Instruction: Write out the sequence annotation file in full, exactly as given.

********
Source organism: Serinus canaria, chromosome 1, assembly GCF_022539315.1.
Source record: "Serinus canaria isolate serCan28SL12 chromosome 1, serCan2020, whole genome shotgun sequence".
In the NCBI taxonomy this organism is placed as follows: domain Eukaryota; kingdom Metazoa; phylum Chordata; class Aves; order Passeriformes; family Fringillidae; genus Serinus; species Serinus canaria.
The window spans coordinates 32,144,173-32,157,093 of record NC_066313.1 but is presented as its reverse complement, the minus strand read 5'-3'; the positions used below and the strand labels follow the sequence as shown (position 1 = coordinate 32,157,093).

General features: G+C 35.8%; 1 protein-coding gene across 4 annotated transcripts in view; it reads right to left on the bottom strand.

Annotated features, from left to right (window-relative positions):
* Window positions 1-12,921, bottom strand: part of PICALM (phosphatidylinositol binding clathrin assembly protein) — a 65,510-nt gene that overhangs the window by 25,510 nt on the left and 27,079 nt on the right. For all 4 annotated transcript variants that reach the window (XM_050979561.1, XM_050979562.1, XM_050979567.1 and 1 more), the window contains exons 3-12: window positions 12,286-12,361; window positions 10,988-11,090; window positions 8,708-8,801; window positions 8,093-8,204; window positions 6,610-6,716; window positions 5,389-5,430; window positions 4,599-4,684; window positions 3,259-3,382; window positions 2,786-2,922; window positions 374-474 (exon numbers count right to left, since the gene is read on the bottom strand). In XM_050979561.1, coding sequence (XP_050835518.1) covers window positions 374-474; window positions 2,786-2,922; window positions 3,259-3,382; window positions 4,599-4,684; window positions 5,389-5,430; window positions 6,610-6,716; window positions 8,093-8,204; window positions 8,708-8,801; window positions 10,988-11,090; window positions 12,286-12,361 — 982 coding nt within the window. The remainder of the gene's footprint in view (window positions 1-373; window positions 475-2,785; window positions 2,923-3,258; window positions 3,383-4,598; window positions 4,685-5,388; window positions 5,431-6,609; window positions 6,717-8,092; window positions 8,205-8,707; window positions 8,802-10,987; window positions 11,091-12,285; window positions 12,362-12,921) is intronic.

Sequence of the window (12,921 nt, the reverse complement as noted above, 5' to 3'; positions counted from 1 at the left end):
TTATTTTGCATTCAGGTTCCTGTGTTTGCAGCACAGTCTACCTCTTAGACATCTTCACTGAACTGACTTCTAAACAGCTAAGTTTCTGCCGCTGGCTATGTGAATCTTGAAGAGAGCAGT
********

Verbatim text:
Source organism: Serinus canaria, chromosome 1, assembly GCF_022539315.1.
Source record: "Serinus canaria isolate serCan28SL12 chromosome 1, serCan2020, whole genome shotgun sequence".
In the NCBI taxonomy this organism is placed as follows: domain Eukaryota; kingdom Metazoa; phylum Chordata; class Aves; order Passeriformes; family Fringillidae; genus Serinus; species Serinus canaria.
The window spans coordinates 32,144,173-32,157,093 of record NC_066313.1 but is presented as its reverse complement, the minus strand read 5'-3'; the positions used below and the strand labels follow the sequence as shown (position 1 = coordinate 32,157,093).

General features: G+C 35.8%; 1 protein-coding gene across 4 annotated transcripts in view; it reads right to left on the bottom strand.

Annotated features, from left to right (window-relative positions):
* Window positions 1-12,921, bottom strand: part of PICALM (phosphatidylinositol binding clathrin assembly protein) — a 65,510-nt gene that overhangs the window by 25,510 nt on the left and 27,079 nt on the right. For all 4 annotated transcript variants that reach the window (XM_050979561.1, XM_050979562.1, XM_050979567.1 and 1 more), the window contains exons 3-12: window positions 12,286-12,361; window positions 10,988-11,090; window positions 8,708-8,801; window positions 8,093-8,204; window positions 6,610-6,716; window positions 5,389-5,430; window positions 4,599-4,684; window positions 3,259-3,382; window positions 2,786-2,922; window positions 374-474 (exon numbers count right to left, since the gene is read on the bottom strand). In XM_050979561.1, coding sequence (XP_050835518.1) covers window positions 374-474; window positions 2,786-2,922; window positions 3,259-3,382; window positions 4,599-4,684; window positions 5,389-5,430; window positions 6,610-6,716; window positions 8,093-8,204; window positions 8,708-8,801; window positions 10,988-11,090; window positions 12,286-12,361 — 982 coding nt within the window. The remainder of the gene's footprint in view (window positions 1-373; window positions 475-2,785; window positions 2,923-3,258; window positions 3,383-4,598; window positions 4,685-5,388; window positions 5,431-6,609; window positions 6,717-8,092; window positions 8,205-8,707; window positions 8,802-10,987; window positions 11,091-12,285; window positions 12,362-12,921) is intronic.

Sequence of the window (12,921 nt, the reverse complement as noted above, 5' to 3'; positions counted from 1 at the left end):
TTATTTTGCATTCAGGTTCCTGTGTTTGCAGCACAGTCTACCTCTTAGACATCTTCACTGAACTGACTTCTAAACAGCTAAGTTTCTGCCGCTGGCTATGTGAATCTTGAAGAGAGCAGT